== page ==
Tips on Writing

Writer tips

Decide What You Think First

When working on a challenging task — writing a speech, preparing an important presentation, or developing a new idea — it’s helpful to get feedback from others. Do they think it’s any good? In what direction do they think you should take it? But sometimes, too much feedback can drown out the most important opinion: your own. If you feel like you’re getting too much input or are no longer sure what you think of your own work, take a break from the feedback. Decide what you think. This will build your confidence and trust in yourself. Once you’ve articulated and refined your own perspective, reach back out to your trusted advisors to get theirs.

Adapted from “How to Teach Yourself to Trust Yourself” by Peter Bregman.

Three Ways to Tighten Your Writing

Writing today—a report, memo, or email—must be short if you want people to read it. But succinctly expressing yourself can be tough. Here are three ways to trim your writing and say what you want in fewer words:

Refine it. Take a hard look at the structure of your writing. Only include sections that are necessary to support your points.

Consider an informal tone. Just because you’re writing a report doesn’t mean you need to be formal. Writing like a bureaucrat makes you use longer words and a complicated sentence structure. Adopting a more informal tone often helps you be direct and concise.

Cut and then cut more. Look over your document sentence by sentence. If a sentence doesn’t serve an important purpose, get rid of it.

Adapted from Guide to Better Business Writing.

Choose Clarity over Brevity

Writing experts emphasize the importance of using as few words as possible to deliver your message. The evolution of technology has supported this trend toward brevity; see tweets, status updates, and text messages as examples. But we may have gone too far. Sometimes messages that are too brief sacrifice clarity and leave out crucial information. When crafting your next message, choose clarity over brevity; include all relevant information and be sure it is logically organized. This is as true for PowerPoint presentations and research reports as it is for emails. Being brief is important but not at the risk of being misunderstood.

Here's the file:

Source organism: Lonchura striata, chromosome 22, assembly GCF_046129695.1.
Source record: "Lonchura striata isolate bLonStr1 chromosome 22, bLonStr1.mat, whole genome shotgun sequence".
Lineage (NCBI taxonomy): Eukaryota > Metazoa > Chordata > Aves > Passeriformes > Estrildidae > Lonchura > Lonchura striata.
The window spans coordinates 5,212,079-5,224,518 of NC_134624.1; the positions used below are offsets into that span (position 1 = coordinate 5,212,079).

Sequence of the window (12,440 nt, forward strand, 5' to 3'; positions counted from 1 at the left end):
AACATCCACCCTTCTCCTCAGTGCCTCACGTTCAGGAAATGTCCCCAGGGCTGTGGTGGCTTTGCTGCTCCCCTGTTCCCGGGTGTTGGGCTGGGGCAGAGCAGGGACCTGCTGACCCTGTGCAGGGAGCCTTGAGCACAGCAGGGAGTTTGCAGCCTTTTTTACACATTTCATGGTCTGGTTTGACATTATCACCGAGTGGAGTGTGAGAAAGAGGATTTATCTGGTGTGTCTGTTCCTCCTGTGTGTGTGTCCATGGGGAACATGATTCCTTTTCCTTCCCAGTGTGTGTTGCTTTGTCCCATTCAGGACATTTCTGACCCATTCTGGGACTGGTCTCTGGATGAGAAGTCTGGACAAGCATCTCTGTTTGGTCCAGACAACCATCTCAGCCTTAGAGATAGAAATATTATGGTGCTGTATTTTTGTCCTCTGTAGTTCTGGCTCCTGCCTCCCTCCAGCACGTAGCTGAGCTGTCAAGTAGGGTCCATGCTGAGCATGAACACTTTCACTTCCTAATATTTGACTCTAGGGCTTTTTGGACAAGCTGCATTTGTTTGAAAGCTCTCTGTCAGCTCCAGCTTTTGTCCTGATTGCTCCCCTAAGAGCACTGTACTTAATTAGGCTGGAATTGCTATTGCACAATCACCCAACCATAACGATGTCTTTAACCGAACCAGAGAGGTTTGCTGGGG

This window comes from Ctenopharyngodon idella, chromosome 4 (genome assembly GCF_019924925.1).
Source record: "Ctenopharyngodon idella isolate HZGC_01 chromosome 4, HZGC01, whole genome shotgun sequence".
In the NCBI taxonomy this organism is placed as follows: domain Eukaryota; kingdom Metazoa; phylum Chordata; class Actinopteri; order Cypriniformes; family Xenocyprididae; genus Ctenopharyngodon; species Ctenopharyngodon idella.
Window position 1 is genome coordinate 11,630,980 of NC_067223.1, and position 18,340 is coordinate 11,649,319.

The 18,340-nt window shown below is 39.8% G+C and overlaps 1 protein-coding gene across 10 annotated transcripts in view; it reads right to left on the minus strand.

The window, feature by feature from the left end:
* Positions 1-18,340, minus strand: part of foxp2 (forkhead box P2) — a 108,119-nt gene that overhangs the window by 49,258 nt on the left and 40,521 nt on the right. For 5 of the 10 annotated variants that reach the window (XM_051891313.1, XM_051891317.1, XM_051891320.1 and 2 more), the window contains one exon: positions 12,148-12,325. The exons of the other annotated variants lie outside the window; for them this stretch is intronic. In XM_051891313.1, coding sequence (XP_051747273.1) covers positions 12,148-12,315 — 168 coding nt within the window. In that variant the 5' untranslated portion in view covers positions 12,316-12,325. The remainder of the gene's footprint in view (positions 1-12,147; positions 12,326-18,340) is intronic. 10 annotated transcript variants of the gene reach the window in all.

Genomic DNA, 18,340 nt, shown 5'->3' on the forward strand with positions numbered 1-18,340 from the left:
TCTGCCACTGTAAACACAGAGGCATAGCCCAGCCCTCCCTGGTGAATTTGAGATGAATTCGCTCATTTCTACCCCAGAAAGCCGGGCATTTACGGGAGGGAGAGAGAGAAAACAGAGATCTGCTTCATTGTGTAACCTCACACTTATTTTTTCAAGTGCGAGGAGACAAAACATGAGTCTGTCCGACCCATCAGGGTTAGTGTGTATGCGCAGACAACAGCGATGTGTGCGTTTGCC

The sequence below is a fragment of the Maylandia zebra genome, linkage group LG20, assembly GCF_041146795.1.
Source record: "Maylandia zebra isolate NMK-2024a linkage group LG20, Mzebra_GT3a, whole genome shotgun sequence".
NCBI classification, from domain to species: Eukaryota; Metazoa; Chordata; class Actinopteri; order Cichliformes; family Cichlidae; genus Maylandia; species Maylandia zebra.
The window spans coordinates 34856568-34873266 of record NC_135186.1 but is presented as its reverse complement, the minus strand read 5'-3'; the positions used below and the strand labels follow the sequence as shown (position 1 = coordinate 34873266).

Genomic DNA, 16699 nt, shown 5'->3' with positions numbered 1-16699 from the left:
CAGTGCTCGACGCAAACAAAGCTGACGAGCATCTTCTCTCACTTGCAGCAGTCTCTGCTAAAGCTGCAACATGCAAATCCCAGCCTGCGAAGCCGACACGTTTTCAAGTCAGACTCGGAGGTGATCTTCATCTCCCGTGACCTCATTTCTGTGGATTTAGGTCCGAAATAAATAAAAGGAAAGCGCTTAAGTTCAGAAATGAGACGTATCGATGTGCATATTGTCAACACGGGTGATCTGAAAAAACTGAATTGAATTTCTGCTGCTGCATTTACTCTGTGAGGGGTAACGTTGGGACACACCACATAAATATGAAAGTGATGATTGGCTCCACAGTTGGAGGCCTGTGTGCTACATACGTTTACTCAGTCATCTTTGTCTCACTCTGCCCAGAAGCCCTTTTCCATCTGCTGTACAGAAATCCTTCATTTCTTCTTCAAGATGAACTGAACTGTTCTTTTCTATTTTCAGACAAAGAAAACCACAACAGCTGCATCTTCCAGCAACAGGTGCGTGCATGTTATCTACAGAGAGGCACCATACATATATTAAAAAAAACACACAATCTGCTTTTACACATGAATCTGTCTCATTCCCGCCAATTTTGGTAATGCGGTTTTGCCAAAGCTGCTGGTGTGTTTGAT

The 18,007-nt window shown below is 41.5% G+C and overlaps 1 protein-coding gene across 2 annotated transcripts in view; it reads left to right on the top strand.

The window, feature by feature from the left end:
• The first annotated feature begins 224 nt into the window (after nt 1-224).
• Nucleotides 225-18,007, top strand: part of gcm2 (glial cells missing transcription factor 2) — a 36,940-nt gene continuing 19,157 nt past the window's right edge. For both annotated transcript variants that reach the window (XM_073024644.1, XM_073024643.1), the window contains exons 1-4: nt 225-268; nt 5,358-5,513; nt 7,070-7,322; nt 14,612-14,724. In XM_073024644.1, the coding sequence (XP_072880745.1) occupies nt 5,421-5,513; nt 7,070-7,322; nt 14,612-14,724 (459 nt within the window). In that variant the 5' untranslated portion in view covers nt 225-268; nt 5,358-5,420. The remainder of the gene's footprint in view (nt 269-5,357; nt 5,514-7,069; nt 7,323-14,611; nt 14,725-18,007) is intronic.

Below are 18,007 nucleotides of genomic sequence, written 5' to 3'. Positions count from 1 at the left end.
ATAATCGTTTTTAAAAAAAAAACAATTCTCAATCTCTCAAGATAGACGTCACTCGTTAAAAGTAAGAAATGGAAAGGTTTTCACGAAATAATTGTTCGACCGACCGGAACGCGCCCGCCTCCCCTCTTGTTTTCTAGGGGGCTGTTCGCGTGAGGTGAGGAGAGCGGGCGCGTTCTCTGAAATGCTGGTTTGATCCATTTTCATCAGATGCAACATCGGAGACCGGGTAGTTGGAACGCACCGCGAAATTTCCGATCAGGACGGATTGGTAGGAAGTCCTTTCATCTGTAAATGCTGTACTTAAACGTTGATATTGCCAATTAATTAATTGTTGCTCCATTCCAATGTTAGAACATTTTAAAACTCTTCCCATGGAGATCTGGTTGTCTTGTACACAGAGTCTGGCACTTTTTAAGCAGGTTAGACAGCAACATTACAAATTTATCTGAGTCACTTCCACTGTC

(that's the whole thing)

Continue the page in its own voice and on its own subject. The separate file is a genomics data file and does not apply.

Adapted from “When Clarity is Not the Same as Brevity” by David Silverman.

Three Tips for Writing Reader-Friendly Memos

In business today, readers are time-pressed, content-driven, and decision-focused. To write effectively, remember that they want simple and direct communications. Here are three tips for giving readers what they want and need:

Avoid complex phrasing. Writing elegantly is not important; delivering smart content is. Let the message stand out more than your language.

Be concise. Many memo writers get hung up on “flow.” But flowing sentences tend to be long and dense. You don’t need choppy sentences, just hardworking ones that deliver content concisely.

Skip the jargon. Jargon can be a useful way to communicate among experts, but you should never use jargon if it’s meaningless, if you don’t understand it, or when your audience isn’t familiar with it.

Adapted from Guide to Better Business Writing.

Three Rules for Making Your Writing Clear

In business writing, you get points for clarity, not style. Instead of trying to wax poetic about your division’s plans for the next 60 days, just make your point. Here are three ways to do that:

One idea per paragraph. Novels hold several complex ideas and emotions in a single paragraph. In business writing, limit your thoughts to one per paragraph. When you have another suggestion, thought or idea, start a  new paragraph.

Put your point in the first sentence. Don’t entice your readers with background information and build-up. No one has time for that. Make your primary point first. Then go into supporting detail.

Make it “scannable.” Few people read every word in an email. Use headers and bullet points so that your audience can quickly scan your message and understand your point.